Total number of 15-yard Penalties in the Ravens/Steelers game Week 9    
   
Over 1½ (-140)

Under 1½ (EVEN)

I don’t know, taking the under seems like a ridiculous choice to me. These two teams hate each other. To paraphrase Terrell Suggs, one team makes the other team’s urine feel warmer (or something like that). These squads aren’t fond of each other -- like, at all -- and last season in three games, they combined for 51 flags for 421 yards (an average of 8.5 penalties per team for 70.2 yards). Of course, they’ll go over.

Will the 49ers score a rushing TD and not allow a rushing TD Week 9? (The 49ers are the first team in 91 years to score, but not allow a rushing touchdown in each of their first seven games of the season)     

Yes 5/2

No 1/4

Frank Gore has five touchdowns this season. He’ll score again vs. the 21st-ranked Redskins rush defense. Meanwhile, Washington ranks 27th in rush offense. Go with the 5/2 odds and make some money. 

What will Chris Johnson's yards per carry be in the 2011 regular season? (He’s currently averaging 2.8 yards per carry)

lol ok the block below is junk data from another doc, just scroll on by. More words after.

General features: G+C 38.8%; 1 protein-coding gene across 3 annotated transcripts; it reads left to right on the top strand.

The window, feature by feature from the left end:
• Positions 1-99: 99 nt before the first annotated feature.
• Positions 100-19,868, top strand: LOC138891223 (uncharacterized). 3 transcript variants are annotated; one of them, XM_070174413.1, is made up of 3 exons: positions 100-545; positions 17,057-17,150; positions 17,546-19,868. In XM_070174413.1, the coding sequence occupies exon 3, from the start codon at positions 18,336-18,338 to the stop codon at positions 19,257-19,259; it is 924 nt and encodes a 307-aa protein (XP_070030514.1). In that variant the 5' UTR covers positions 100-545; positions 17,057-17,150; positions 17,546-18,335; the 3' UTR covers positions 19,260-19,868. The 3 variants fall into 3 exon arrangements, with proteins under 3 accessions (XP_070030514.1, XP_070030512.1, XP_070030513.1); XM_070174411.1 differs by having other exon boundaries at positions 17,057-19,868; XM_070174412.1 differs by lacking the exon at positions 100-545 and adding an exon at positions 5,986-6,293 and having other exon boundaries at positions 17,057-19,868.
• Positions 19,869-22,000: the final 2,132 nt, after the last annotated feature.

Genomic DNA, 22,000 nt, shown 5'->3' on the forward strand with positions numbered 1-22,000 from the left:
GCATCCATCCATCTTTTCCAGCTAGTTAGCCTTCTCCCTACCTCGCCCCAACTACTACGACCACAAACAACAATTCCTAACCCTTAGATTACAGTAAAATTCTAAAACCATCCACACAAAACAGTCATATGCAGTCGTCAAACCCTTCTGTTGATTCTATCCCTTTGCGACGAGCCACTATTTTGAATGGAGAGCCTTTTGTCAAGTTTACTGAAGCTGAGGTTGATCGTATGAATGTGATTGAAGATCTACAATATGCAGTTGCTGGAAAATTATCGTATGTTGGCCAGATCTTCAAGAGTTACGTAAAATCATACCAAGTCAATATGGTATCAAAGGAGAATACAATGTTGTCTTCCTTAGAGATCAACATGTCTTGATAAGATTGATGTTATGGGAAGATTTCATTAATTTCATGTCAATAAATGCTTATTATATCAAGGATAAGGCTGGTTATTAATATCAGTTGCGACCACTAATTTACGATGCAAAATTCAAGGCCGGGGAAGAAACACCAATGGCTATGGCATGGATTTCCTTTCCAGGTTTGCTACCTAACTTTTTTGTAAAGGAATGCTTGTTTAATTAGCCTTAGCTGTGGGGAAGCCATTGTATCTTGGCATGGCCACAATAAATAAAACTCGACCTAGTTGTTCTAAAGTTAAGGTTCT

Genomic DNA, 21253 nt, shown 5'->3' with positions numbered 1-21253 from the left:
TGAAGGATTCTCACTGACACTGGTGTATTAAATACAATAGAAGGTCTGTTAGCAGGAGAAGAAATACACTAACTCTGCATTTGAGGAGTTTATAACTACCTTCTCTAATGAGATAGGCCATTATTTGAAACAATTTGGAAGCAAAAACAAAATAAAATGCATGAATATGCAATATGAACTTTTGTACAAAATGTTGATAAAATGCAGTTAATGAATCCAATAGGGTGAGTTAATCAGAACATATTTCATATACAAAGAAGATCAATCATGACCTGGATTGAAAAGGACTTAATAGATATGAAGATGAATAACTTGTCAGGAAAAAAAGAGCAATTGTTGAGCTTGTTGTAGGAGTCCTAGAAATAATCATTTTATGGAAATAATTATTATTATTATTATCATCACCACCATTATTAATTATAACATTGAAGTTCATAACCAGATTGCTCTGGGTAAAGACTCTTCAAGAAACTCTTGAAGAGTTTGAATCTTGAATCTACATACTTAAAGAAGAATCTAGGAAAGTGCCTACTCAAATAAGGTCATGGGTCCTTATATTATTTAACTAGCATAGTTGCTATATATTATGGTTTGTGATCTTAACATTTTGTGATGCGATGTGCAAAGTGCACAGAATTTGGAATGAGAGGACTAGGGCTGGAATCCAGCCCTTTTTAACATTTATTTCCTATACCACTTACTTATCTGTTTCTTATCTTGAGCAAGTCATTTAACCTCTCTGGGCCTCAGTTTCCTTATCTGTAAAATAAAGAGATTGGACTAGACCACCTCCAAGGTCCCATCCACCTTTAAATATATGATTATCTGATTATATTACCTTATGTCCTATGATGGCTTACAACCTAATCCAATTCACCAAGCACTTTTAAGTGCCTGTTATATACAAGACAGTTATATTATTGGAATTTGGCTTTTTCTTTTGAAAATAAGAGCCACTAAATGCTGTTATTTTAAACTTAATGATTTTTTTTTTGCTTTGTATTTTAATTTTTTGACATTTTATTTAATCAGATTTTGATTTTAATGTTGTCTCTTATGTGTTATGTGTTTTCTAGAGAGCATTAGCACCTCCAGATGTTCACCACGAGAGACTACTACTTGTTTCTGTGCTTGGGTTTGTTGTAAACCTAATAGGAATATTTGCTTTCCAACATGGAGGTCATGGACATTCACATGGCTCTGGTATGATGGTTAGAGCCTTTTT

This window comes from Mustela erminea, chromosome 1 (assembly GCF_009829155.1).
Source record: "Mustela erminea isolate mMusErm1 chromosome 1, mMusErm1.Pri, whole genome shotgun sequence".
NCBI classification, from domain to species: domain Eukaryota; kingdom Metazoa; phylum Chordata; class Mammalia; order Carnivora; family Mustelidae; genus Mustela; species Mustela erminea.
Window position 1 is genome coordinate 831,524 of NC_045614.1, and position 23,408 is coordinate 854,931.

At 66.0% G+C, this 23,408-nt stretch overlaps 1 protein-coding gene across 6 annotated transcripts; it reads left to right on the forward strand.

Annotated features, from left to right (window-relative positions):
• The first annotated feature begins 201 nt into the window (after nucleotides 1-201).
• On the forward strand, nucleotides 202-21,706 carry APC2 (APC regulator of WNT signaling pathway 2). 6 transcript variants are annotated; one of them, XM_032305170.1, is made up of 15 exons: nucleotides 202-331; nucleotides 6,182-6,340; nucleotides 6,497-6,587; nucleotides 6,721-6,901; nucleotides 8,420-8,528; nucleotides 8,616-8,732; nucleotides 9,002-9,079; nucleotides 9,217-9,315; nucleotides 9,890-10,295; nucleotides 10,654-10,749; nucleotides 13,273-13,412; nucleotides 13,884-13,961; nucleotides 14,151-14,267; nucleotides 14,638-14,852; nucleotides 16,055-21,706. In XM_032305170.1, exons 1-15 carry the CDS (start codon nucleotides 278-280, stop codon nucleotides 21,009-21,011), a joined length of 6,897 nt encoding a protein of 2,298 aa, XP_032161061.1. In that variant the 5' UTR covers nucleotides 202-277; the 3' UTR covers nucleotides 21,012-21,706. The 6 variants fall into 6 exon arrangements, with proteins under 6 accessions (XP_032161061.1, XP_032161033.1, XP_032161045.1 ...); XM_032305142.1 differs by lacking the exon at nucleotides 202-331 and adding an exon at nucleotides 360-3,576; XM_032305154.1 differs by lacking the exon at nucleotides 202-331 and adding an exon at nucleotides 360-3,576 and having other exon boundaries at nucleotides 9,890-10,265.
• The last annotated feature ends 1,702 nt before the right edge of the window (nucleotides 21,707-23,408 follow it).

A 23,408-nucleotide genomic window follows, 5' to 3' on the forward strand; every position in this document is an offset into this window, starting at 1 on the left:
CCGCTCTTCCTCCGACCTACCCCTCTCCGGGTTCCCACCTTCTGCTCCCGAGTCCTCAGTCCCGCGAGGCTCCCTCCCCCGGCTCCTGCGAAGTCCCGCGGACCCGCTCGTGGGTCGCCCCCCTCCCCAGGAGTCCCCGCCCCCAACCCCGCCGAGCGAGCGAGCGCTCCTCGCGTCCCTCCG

Over/Under 3.7  
 
All right, let’s get out the calculators here. Right now, Johnson is averaging 15.3 carries per game, and since he’s currently splitting carries with Javon Ringer, that might not change. He’s looking at about another 138 carries for the rest of the season.* Which means he’d have to gain 629 yards (4.6 yards per carry) in nine games for the rest of the season in order to reach 3.8. Does anybody see that happening? Me neither.

*Unless, of course, he gets injured, which then makes this bet look awfully good.

SUPER BOWL MADONNA SPECIAL -- What will be the first song she performs for Super Bowl half-time show? 
   
Celebration 7/2

Hung Up 4/1

Like Prayer 5/1

Express Yourself 5/1

Ray of Light 15/2

Vogue 8/1

Music 8/1

Papa Don't Preach 10/1

Holiday 10/1

Material Girl 12/1

Lucky Star 15/1

Die Another Day 18/1

Like A Virgin 25/1

I only recognize seven titles on here, but good lord, how awesome would it be if she opened with “Like A Virgin?” I’d go with “Vogue,” but that’s probably as late as my knowledge of Madonna’s catalogue goes.